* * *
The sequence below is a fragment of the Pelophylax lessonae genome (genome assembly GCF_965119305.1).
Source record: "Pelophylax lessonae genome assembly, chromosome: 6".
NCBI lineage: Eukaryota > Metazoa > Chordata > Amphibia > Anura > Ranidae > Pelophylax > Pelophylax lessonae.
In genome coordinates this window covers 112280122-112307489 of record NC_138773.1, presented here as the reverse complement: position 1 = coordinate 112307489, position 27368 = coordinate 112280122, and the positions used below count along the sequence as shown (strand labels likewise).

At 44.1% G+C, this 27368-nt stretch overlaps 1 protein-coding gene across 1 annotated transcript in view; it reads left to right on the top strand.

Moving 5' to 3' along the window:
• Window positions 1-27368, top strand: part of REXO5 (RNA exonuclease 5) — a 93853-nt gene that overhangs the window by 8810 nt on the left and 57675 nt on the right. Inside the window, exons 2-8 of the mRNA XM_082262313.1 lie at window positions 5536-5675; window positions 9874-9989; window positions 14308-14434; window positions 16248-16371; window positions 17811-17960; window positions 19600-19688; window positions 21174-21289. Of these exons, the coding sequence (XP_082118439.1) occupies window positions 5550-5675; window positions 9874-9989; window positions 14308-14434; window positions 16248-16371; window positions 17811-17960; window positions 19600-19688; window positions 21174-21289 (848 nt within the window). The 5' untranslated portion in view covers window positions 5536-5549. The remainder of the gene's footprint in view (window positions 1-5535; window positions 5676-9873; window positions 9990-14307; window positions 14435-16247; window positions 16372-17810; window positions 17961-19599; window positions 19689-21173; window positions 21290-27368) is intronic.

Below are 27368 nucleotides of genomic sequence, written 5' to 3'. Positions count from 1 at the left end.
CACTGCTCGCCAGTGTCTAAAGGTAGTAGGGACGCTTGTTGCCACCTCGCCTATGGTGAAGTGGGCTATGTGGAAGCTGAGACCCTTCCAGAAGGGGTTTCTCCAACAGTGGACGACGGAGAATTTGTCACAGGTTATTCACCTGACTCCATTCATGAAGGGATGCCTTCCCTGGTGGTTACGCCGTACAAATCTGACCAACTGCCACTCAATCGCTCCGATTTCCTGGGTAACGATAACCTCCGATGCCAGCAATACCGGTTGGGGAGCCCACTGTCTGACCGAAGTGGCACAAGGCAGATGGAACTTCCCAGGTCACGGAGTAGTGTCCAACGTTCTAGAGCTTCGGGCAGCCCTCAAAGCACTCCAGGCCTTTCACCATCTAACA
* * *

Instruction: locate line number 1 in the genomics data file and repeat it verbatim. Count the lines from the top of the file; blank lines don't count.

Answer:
The sequence below is a fragment of the Pelophylax lessonae genome (genome assembly GCF_965119305.1).